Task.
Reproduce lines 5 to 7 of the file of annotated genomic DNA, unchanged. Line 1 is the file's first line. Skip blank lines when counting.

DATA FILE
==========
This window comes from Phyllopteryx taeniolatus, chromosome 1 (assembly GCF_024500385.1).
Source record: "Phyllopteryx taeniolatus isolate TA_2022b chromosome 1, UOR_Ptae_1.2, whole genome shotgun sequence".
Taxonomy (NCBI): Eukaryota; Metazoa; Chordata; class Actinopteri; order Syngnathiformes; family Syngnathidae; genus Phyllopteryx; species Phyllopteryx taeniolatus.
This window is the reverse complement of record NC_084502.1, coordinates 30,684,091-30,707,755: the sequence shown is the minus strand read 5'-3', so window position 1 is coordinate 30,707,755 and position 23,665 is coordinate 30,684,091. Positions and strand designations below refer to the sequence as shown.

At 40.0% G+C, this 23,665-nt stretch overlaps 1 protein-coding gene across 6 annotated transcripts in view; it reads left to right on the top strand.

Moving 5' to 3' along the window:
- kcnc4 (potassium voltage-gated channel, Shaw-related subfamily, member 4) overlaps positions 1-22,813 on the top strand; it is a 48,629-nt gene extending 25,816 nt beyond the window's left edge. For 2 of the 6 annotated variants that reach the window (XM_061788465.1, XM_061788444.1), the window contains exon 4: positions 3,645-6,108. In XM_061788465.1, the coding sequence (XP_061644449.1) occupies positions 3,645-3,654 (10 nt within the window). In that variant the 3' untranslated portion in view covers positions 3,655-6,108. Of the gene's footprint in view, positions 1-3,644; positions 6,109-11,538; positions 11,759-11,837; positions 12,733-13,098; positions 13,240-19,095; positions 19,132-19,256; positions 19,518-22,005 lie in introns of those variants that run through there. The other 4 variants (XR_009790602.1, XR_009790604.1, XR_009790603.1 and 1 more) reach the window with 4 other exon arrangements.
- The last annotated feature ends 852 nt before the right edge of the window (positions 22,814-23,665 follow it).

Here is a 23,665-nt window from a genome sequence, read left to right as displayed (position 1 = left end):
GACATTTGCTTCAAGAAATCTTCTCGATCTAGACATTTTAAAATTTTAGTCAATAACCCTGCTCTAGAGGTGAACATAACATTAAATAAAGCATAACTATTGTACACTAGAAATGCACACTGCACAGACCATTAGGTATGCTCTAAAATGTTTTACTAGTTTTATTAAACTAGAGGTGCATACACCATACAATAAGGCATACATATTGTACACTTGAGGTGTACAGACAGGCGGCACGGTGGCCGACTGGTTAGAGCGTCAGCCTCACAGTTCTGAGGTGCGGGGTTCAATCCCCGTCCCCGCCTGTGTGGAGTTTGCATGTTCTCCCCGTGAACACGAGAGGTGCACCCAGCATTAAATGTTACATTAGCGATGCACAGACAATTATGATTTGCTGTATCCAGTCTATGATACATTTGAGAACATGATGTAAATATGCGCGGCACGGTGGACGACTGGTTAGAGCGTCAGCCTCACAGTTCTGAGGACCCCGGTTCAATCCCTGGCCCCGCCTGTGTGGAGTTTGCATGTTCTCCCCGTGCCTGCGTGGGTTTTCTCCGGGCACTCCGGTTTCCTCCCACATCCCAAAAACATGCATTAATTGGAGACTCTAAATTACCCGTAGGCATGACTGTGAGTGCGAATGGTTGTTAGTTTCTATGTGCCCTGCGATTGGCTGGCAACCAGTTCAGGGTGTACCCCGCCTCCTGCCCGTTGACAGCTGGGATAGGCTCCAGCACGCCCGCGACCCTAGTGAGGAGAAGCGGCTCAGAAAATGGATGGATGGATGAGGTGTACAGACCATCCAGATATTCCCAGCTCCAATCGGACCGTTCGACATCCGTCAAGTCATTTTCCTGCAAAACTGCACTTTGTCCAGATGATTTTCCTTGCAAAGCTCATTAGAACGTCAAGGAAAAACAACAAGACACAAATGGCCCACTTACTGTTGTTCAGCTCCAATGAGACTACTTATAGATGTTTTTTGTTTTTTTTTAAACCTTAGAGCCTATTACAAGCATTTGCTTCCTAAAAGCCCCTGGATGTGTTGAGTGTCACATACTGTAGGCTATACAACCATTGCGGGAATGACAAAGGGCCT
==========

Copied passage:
At 40.0% G+C, this 23,665-nt stretch overlaps 1 protein-coding gene across 6 annotated transcripts in view; it reads left to right on the top strand.

Moving 5' to 3' along the window:
- kcnc4 (potassium voltage-gated channel, Shaw-related subfamily, member 4) overlaps positions 1-22,813 on the top strand; it is a 48,629-nt gene extending 25,816 nt beyond the window's left edge. For 2 of the 6 annotated variants that reach the window (XM_061788465.1, XM_061788444.1), the window contains exon 4: positions 3,645-6,108. In XM_061788465.1, the coding sequence (XP_061644449.1) occupies positions 3,645-3,654 (10 nt within the window). In that variant the 3' untranslated portion in view covers positions 3,655-6,108. Of the gene's footprint in view, positions 1-3,644; positions 6,109-11,538; positions 11,759-11,837; positions 12,733-13,098; positions 13,240-19,095; positions 19,132-19,256; positions 19,518-22,005 lie in introns of those variants that run through there. The other 4 variants (XR_009790602.1, XR_009790604.1, XR_009790603.1 and 1 more) reach the window with 4 other exon arrangements.